How Tire Companies Supposedly Sabotaged LA's Early Transit System

By Jacob Shelton

"Red Car" of the Pacific Electric. (Oleknutlee/Wikimedia Commons)

To efficiently get around Los Angeles, you have to drive a car, but it wasn't always like that. At the turn of the 20th century, the city was speckled with the "Red Cars" of the Pacific Electric Railway Company, but by the '60s, they had disappeared. Where did all the Red Cars go? Some people think General Motors singlehandedly took them out, but it's a little more complicated than that.

Streetcars In Los Angeles

In 1926, Los Angeles had one of the largest mass transit systems in the world. With hundreds of stops between Santa Monica and San Bernardino, it was possible to get around the entire growing sprawl for the price of a nickel without ever setting foot in a car. When the Great Depression hit, however, Pacific Electric Railway began to suffer along with everyone else. The value of a nickel fell, and the city refused to allow a fare increase. Innovations in the automobile industry as well as new, more flexible bus lines operated by the Los Angeles Railway (which also owned the Yellow Cars that roamed the tracks alongside their red counterparts) meant Pacific Electric was hemorrhaging customers.

The opposite should have happened, as the population of Los Angeles County swelled from fewer than 200,000 to more than 2 million between 1900 and 1930, but as the city expanded to accommodate all these new people, trolley lines did not. There was a brief uptick in Red Car riders during World War II, when rationing was in full effect and Angelenos were conserving gas, but once the fighting was over, more cars crowded the road than ever before. "Crowded" is an apt descriptor: Cars drove the same lanes as trolleys, so as more cars entered the fray, trolley serviced slowed immensely.

1968 General Motors T8H-5305. (Oran Viriyincy/Wikimedia Commons)

National City Lines

By 1945, Pacific Electric was inextricably in trouble, but the nail in their coffin actually had nothing to do with them. A company called National City Lines bought up the Los Angeles Railway only to rip up the tracks that sent their Yellow Cars—and by extension, Pacific Electric's Red Cars—through the city streets to make way for a new fleet of buses, putting an end to the whole streetcar system in Los Angeles. It just so happens that the principle investors in National City Lines were General Motors, Firestone Tire and Rubber Company, Standard Oil of California, and Phillips Petroleum. You know, a lot of folks who had a vested interest in the success of the automobile.

It didn't help that just four years later, those corporations were found guilty of "conspiring to acquire control of a number of transit companies, forming a transportation monopoly" and "conspiring to monopolize sales of buses and supplies to companies owned by National City Lines" in violation of the 1890 Sherman Antitrust Act. Sure, General Motors also made buses, so it's not like they wanted to kill off public transportation completely, but they wanted it powered by diesel. About 30 years later, antitrust lawyer Bradford Snell testified before the U.S. Senate that "General Motors and allied highway interests acquired the local transit companies, scrapped the pollution-free electric trains, tore down the power transmission lines, ripped up the tracks, and placed G.M. motor buses on already congested L.A. streets."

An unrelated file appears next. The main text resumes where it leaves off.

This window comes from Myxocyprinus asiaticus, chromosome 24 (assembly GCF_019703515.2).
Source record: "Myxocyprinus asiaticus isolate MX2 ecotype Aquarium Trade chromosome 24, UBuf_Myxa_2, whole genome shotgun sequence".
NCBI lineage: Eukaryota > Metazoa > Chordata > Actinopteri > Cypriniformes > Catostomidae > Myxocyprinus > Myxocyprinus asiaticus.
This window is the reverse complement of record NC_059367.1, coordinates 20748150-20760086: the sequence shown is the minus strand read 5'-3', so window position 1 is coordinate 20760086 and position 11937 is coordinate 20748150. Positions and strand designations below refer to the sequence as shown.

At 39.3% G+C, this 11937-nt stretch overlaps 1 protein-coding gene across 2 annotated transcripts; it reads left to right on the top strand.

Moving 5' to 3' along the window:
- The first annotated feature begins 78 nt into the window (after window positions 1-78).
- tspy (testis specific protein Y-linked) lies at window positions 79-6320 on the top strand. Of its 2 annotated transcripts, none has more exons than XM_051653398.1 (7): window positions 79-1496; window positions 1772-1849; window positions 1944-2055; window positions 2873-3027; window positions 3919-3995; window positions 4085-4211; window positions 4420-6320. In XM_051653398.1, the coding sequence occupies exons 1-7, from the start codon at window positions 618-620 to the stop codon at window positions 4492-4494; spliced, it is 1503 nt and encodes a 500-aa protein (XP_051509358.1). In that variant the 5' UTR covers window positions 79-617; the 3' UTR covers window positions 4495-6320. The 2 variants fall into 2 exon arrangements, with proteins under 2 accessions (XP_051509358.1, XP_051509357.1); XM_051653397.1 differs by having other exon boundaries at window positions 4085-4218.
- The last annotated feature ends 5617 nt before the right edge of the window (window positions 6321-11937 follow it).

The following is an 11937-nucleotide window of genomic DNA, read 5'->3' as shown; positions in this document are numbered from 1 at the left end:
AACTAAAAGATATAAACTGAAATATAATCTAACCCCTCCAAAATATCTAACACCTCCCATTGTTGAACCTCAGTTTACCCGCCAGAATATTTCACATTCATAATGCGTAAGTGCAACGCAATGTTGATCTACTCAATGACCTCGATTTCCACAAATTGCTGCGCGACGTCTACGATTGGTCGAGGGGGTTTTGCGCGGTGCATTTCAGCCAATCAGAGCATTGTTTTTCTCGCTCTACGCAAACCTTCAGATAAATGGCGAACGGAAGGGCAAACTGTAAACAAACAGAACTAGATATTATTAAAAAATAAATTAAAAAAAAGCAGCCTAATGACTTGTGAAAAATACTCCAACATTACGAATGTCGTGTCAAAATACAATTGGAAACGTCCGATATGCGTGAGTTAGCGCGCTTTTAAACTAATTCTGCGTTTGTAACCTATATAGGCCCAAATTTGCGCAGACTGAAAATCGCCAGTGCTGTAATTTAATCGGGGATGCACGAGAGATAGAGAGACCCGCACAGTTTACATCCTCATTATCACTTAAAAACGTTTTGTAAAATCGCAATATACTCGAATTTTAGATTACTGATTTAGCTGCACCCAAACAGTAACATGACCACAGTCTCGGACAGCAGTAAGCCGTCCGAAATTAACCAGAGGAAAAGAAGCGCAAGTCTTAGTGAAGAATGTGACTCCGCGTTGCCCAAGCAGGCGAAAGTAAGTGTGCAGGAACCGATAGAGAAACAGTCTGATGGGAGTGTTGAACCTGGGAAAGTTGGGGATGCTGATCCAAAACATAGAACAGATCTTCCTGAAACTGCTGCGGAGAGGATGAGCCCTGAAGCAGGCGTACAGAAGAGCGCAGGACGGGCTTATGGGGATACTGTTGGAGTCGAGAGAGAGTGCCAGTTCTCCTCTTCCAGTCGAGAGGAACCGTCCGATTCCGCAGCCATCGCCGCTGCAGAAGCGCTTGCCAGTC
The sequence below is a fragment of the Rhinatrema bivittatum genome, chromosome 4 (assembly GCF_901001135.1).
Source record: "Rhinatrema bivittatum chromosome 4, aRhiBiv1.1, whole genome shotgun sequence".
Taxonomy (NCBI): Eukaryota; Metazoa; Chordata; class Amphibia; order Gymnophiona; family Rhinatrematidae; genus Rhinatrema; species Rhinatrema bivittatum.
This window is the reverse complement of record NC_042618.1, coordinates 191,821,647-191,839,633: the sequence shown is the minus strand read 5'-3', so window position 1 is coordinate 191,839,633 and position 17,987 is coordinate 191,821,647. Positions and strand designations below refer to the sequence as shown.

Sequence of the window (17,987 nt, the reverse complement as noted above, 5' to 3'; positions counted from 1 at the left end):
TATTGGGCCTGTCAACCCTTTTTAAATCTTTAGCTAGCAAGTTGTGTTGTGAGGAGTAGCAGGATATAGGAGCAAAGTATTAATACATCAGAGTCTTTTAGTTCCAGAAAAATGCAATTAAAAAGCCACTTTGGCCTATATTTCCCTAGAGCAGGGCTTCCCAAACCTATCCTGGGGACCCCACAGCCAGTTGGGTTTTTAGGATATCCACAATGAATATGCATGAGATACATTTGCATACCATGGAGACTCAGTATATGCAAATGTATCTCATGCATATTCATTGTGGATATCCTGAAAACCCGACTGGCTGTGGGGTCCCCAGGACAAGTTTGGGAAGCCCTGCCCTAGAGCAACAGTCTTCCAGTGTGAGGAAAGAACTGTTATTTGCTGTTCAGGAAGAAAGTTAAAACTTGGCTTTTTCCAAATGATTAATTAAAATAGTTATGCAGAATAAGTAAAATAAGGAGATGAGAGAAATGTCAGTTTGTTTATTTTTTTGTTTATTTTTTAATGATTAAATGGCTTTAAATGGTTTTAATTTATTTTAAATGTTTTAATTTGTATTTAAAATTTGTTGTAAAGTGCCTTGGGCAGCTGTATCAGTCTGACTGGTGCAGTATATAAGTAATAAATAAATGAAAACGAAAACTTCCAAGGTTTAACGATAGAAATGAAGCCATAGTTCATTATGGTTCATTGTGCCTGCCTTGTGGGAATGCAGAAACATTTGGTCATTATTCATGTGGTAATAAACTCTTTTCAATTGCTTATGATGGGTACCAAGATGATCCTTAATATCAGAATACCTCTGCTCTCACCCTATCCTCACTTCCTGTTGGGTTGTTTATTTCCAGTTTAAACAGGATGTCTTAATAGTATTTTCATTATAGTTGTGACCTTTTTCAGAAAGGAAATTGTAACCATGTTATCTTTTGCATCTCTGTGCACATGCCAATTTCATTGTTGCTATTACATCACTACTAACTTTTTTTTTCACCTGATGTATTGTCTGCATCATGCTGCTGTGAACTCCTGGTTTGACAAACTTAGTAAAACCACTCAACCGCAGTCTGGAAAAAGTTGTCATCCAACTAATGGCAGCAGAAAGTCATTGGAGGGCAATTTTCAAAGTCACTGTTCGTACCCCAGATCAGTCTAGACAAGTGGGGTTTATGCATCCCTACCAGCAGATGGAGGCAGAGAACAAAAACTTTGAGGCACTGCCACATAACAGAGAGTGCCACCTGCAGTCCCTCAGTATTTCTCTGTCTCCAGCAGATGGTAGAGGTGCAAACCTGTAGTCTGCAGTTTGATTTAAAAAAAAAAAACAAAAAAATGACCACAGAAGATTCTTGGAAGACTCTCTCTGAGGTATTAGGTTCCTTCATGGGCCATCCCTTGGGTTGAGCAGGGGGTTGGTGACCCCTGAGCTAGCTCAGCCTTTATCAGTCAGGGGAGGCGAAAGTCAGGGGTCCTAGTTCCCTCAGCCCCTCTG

Interstate 5 approaching the Newhall Pass Interchange. (Chevy111/Wikimedia Commons)

Who Killed The Electric (Street)car?

To place the blame for the downfall of the Los Angeles streetcar system solely at the feet of these corporations, however, would be overly simplistic. By the time National City Lines stepped in, the trolleys were already on their way out, and they weren't exactly blameless in their own demise. A big disadvantage of the rail system was lines that couldn't be easily moved to accommodate the shifting structure of the city, and L.A. streetcar tycoon Henry Huntington specifically built lines to ferry passengers into the city from his own housing developments to encourage them to live there, so there was shadiness all over.

For the most part, however, there was just no stopping the rise of the automobile. Throughout the three decades following the Great Depression, L.A. politicians and businesses were more than happy to accept federal funding to build new roads and freeways, and Angelenos went all-in on the car craze. They didn't anticipate the decades of smog and gridlock they were buying along with their shiny new toys, but the combination of a city transformed around car culture and federally funded infrastructure proved more disastrous to the transit system of Los Angeles than any single corporation.

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Jacob Shelton


Jacob Shelton is a Los Angeles based writer. For some reason this was the most difficult thing he’s written all day, and here’s the kicker – his girlfriend wrote the funny part of that last sentence. As for the rest of the bio? That’s pure Jacob, baby. He’s obsessed with the ways in which singular, transgressive acts have shaped the broader strokes of history, and he believes in alternate dimensions, which means that he’s great at a dinner party. When he’s not writing about culture, pop or otherwise, he’s adding to his found photograph collection and eavesdropping on strangers in public.